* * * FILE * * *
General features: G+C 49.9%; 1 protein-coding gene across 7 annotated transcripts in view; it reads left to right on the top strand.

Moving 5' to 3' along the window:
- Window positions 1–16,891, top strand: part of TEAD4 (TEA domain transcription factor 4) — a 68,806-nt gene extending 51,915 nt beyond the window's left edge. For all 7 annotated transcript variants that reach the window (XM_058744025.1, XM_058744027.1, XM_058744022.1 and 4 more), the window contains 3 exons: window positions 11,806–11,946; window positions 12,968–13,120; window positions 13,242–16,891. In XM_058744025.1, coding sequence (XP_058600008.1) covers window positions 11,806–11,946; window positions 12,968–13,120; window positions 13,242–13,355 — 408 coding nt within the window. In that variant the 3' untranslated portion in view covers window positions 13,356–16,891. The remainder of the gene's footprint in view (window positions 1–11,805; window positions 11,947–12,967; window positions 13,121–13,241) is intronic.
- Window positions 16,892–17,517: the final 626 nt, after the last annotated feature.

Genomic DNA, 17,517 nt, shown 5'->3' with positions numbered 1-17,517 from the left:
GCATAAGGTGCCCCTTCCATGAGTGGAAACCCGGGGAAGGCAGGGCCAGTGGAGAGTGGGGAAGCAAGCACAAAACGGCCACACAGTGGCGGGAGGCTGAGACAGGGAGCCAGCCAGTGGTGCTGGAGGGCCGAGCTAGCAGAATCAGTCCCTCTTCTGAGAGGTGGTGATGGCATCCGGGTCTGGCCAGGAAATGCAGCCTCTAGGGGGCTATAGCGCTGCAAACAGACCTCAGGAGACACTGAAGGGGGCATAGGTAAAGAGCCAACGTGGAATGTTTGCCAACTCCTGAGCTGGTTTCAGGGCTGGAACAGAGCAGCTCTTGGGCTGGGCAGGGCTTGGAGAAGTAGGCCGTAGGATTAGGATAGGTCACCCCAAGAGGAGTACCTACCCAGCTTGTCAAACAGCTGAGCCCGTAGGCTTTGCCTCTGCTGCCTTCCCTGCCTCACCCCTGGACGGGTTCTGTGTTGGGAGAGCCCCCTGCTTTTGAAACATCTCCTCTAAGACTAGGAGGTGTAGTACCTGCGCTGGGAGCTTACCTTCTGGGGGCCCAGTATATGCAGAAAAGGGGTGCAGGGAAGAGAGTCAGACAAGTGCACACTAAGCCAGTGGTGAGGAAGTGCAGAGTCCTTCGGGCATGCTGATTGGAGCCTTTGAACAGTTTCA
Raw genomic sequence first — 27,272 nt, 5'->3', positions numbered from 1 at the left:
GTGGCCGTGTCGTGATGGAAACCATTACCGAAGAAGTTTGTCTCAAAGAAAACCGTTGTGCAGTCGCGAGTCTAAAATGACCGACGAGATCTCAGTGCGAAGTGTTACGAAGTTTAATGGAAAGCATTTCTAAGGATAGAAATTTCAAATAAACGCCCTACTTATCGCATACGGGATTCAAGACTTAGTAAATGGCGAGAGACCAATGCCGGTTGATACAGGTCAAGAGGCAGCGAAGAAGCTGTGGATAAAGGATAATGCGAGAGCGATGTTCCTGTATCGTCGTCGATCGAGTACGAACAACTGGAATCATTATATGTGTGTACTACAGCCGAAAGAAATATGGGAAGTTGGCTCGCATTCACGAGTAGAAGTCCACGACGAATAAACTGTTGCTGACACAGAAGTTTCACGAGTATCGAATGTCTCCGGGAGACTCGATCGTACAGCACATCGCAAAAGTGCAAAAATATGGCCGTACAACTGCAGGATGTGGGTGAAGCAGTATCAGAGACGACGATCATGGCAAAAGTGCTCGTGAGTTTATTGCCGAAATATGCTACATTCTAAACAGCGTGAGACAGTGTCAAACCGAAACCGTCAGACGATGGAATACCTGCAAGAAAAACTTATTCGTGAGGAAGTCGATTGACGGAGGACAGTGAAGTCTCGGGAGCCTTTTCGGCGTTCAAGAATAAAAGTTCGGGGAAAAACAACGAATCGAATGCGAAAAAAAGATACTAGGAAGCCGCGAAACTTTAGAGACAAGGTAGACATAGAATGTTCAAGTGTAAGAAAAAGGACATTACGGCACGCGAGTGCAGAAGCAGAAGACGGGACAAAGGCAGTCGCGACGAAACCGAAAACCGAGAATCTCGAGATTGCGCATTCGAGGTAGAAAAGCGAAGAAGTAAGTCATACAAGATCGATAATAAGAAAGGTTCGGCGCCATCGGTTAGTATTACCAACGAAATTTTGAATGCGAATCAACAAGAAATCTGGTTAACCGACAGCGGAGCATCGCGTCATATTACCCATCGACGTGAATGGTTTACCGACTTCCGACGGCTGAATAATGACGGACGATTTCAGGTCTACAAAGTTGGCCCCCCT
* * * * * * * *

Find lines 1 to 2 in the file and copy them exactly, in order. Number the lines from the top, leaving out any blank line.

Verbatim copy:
General features: G+C 49.9%; 1 protein-coding gene across 7 annotated transcripts in view; it reads left to right on the top strand.

Moving 5' to 3' along the window: